To keep costs within the range of $1 to $1.50 a book, he sought to reprint cloth books that had long ago gone out of print. Reprinting rights to those books were inexpensive, and Nicoll saw Bison Books as a means to put “classics” into the hands of every man. Among Nicoll’s and Faulkner’s early picks: Mari Sandoz’s “Crazy Horse” and “Old Jules,” George Armstrong Custer’s “My Life on the Plains” and Wright Morris’ “The Home Place.”
'Black Elk Speaks'
In 1961, Bison Books republished John G. Neihardt’s “Black Elk Speaks.”
Despite critical acclaim, the cloth book version of “Black Elk Speaks” was not a huge seller.
Then in 1971, talk show host Dick Cavett interviewed Neihardt, and sales of “Black Elk Speaks” surged. Paperback rights were eventually lost to Pocketbooks. Then in 1979, UNP won back the cloth rights, and in 1988 it resecured paperback rights. Later, UNP would again lose publishing rights, but in 2013 Shear brought the book back to UNP with a 10-year promotional plan.
"Black Elk Speaks" has surpassed all other UNP books in sales. This year it reached a milestone, selling its millionth copy.
In 1966, a Nebraska author named Roger Welsch published his first book with University of Nebraska Press. Fifty-years later he continues to publish through UNP.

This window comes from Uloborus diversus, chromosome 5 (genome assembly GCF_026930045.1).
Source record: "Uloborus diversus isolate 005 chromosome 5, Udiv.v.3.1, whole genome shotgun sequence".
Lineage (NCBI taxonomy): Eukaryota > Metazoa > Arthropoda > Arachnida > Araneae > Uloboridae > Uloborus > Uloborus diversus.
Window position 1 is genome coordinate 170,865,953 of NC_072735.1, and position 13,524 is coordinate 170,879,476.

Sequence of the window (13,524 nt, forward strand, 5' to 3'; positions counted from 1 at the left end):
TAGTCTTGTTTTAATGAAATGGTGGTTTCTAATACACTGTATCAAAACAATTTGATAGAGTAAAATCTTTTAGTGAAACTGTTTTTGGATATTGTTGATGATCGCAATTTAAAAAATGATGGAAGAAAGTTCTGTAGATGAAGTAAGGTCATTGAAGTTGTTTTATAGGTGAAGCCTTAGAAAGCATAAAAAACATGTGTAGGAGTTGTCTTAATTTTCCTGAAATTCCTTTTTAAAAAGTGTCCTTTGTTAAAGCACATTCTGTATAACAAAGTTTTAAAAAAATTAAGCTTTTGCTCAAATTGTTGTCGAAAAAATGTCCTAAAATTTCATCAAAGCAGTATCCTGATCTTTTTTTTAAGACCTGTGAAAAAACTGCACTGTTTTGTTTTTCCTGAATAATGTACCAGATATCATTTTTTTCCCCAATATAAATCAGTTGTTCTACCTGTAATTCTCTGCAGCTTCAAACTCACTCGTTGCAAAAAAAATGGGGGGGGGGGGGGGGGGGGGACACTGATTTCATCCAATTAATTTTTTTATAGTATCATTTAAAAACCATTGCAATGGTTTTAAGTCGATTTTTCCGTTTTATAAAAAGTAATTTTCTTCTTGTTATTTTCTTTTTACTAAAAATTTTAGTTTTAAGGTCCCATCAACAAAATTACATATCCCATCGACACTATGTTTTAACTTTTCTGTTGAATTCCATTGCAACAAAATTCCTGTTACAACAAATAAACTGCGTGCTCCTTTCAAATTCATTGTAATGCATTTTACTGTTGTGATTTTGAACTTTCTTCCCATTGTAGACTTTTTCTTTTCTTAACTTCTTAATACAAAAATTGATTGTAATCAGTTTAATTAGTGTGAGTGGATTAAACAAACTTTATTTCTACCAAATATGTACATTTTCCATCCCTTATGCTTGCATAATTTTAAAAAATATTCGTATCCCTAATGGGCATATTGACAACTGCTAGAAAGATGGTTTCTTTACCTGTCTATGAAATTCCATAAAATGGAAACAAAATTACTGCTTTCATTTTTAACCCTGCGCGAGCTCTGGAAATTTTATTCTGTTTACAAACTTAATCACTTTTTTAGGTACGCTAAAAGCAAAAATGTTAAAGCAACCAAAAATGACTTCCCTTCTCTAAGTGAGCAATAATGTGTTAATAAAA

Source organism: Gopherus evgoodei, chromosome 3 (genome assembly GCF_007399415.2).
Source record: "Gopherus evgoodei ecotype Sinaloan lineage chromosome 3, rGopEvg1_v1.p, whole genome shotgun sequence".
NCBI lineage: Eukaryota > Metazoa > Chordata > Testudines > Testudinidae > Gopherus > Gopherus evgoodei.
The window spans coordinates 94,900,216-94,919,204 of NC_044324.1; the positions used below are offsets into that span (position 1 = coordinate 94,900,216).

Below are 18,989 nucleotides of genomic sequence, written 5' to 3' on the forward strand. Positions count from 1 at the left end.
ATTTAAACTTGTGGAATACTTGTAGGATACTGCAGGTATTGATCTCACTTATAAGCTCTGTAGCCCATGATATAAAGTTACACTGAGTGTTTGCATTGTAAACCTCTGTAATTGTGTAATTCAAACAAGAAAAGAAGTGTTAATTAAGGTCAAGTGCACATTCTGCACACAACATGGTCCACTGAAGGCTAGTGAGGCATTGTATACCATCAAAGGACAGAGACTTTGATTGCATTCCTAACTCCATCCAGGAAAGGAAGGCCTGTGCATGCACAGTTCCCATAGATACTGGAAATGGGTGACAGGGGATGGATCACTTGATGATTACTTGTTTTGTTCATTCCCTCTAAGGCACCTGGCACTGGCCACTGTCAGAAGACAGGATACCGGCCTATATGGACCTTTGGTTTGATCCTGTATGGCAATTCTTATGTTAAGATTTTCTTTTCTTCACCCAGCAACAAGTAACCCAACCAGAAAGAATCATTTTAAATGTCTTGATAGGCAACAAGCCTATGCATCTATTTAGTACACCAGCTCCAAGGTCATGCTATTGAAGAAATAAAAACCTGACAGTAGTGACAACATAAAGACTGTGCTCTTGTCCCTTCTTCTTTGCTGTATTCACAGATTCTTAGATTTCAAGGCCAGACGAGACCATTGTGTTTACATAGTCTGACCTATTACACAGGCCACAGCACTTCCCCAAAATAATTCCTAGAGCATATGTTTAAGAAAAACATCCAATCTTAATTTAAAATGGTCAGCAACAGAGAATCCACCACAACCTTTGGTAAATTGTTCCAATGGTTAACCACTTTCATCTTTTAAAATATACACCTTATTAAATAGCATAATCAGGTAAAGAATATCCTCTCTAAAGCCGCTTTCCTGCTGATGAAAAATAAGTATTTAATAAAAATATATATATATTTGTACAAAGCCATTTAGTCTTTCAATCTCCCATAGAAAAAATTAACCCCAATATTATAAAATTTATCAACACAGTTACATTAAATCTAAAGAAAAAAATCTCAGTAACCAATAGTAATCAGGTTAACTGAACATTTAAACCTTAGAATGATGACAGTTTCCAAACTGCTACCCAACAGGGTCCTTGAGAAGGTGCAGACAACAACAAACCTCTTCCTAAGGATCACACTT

By UNP’s 25th anniversary, the press expanded overseas, creating distribution partnerships in Europe and elsewhere.
In 1975, Dave Gilbert became UNP director and gave Bison Books a more western focus. The well received move led to a UNP budget surplus.
Gilbert also is credited with publishing two of UNP’s most-prized works of all time: “The Journals of the Lewis and Clark Expedition (1983-2004), edited by University of Nebraska-Lincoln history professor Gary Moulton, and “Karl Bodmer’s America,” a joint publication with the Joslyn Art Museum.
Gilbert also hired designer Richard Eckersley and his wife Dika who brought new attention to UNP -- specifically bringing all book design in house and later making book covers almost as noteworthy as the books themselves.
Gilbert had said UNP needed to hire a “great designer of first rank,” maintaining that the designer’s talent and reputation would attract more authors to UNP.